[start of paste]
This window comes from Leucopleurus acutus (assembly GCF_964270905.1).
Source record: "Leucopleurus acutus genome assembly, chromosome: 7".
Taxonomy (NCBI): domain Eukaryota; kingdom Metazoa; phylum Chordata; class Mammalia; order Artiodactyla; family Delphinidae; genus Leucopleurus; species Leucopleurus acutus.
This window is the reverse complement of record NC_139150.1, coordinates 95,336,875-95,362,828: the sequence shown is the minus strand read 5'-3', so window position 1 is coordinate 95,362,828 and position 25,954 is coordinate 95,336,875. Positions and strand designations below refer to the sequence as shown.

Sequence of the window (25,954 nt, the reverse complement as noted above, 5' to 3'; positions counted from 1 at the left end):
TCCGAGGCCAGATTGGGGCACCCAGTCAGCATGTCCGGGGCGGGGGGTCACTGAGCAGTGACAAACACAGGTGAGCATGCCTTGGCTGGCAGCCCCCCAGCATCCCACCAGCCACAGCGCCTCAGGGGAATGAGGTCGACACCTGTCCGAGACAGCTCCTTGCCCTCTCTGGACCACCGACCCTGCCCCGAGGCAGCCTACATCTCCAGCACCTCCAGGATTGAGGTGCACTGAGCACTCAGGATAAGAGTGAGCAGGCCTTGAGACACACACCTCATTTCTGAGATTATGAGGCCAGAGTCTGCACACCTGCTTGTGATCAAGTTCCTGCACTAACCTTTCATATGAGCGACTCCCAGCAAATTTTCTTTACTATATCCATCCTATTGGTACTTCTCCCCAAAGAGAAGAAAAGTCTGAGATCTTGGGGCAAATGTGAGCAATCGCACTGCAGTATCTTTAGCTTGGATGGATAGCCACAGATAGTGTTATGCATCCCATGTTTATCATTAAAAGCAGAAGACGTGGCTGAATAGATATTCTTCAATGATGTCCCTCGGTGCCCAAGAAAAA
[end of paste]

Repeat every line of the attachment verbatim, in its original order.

This window comes from Leucopleurus acutus (assembly GCF_964270905.1).
Source record: "Leucopleurus acutus genome assembly, chromosome: 7".
Taxonomy (NCBI): domain Eukaryota; kingdom Metazoa; phylum Chordata; class Mammalia; order Artiodactyla; family Delphinidae; genus Leucopleurus; species Leucopleurus acutus.
This window is the reverse complement of record NC_139150.1, coordinates 95,336,875-95,362,828: the sequence shown is the minus strand read 5'-3', so window position 1 is coordinate 95,362,828 and position 25,954 is coordinate 95,336,875. Positions and strand designations below refer to the sequence as shown.

Sequence of the window (25,954 nt, the reverse complement as noted above, 5' to 3'; positions counted from 1 at the left end):
TCCGAGGCCAGATTGGGGCACCCAGTCAGCATGTCCGGGGCGGGGGGTCACTGAGCAGTGACAAACACAGGTGAGCATGCCTTGGCTGGCAGCCCCCCAGCATCCCACCAGCCACAGCGCCTCAGGGGAATGAGGTCGACACCTGTCCGAGACAGCTCCTTGCCCTCTCTGGACCACCGACCCTGCCCCGAGGCAGCCTACATCTCCAGCACCTCCAGGATTGAGGTGCACTGAGCACTCAGGATAAGAGTGAGCAGGCCTTGAGACACACACCTCATTTCTGAGATTATGAGGCCAGAGTCTGCACACCTGCTTGTGATCAAGTTCCTGCACTAACCTTTCATATGAGCGACTCCCAGCAAATTTTCTTTACTATATCCATCCTATTGGTACTTCTCCCCAAAGAGAAGAAAAGTCTGAGATCTTGGGGCAAATGTGAGCAATCGCACTGCAGTATCTTTAGCTTGGATGGATAGCCACAGATAGTGTTATGCATCCCATGTTTATCATTAAAAGCAGAAGACGTGGCTGAATAGATATTCTTCAATGATGTCCCTCGGTGCCCAAGAAAAA